Millions excluded from voting

Phil Pope makes the case for widening the UK franchise

Socialists should support proportional representation because it is fair, but it will also make it easier to add millions of people to the electoral register.

Filling in electoral registration forms seems like a necessary chore, but we can do away with this requirement which effectively de-registers people every time they change address.

Under our current system, we need to know that people vote in the constituency where they live. Otherwise, parties would bus their supporters around the country to vote in close-run marginal seats. A proportional representation system, as well as frustrating the practice of gerrymandering, makes it irrelevant where people vote. As well as being able to use any polling station one finds convenient, this also means that exactly where each voter is currently living becomes irrelevant for the electoral register.

Five groups of people are excluded from registering to vote. Nearly 100,00 prisoners are denied the vote as punishment (though this may have no effect other than adding to their alienation from society).

Half a million people live in various tax havens and are given no representation at a national level. Over 700,000 British citizens living abroad have lost the right to vote in the UK under the 15-year rule. About three million foreign nationals living and working in the UK are not allowed to vote in national elections (though we do allow Commonwealth and Irish citizens).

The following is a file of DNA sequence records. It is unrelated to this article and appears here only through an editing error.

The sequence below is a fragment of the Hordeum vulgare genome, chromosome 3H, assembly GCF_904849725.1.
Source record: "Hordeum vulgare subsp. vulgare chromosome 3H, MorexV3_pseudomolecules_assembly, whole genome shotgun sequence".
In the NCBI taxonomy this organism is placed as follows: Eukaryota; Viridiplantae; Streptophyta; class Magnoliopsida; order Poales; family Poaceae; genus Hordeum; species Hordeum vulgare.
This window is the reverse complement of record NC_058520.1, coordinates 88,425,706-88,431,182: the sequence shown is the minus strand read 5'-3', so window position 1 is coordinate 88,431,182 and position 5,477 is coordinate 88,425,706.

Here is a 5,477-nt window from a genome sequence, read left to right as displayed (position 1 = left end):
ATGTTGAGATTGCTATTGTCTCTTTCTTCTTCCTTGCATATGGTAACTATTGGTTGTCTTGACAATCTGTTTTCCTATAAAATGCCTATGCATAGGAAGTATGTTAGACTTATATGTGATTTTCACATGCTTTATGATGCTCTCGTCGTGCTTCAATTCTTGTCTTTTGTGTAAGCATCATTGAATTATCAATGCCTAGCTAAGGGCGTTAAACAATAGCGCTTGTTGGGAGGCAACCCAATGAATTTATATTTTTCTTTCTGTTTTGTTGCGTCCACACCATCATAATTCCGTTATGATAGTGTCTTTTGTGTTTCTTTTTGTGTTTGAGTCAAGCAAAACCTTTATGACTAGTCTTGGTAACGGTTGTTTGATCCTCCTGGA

Then there is a diverse group of people who, though they have the right to vote, face increased barriers to staying registered and casting their votes. Rough-sleepers; people living in hostels, B&Bs, or caravan parks; sofa-surfing youngsters; travellers of various kinds; seasonal workers; those temporarily living abroad; people hiding from stalkers or fleeing domestic abuse; and lastly millions of students and private renters who change their address frequently.

It is possible for all these to vote but we know from census data that at least four million of these people are missing from the electoral register. All told, over eight million people could be added to the electorate. Though it is fair to assume that many of these will be unlikely to vote, many others will be naturally progressive voters from under-represented and marginalised sections of society.

Labour conference voted to “extend equal rights to vote to all UK residents” but this only addresses the legal exclusion of some of these groups, and none of the practical barriers to registration.

If we no longer need to re-register when we change address, we could simply register to vote once and remain registered until the day we die. Immigrants could register to vote when they apply for residency and remain registered until they emigrate.

The technical issues of preparing a new national registration system would be relatively trivial and a huge amount of work of continually updating local registers would be saved. If socialists are not already persuaded to support proportional representation on the grounds of fairness, they should also consider the electoral advantage of helping to enfranchise millions more voters.

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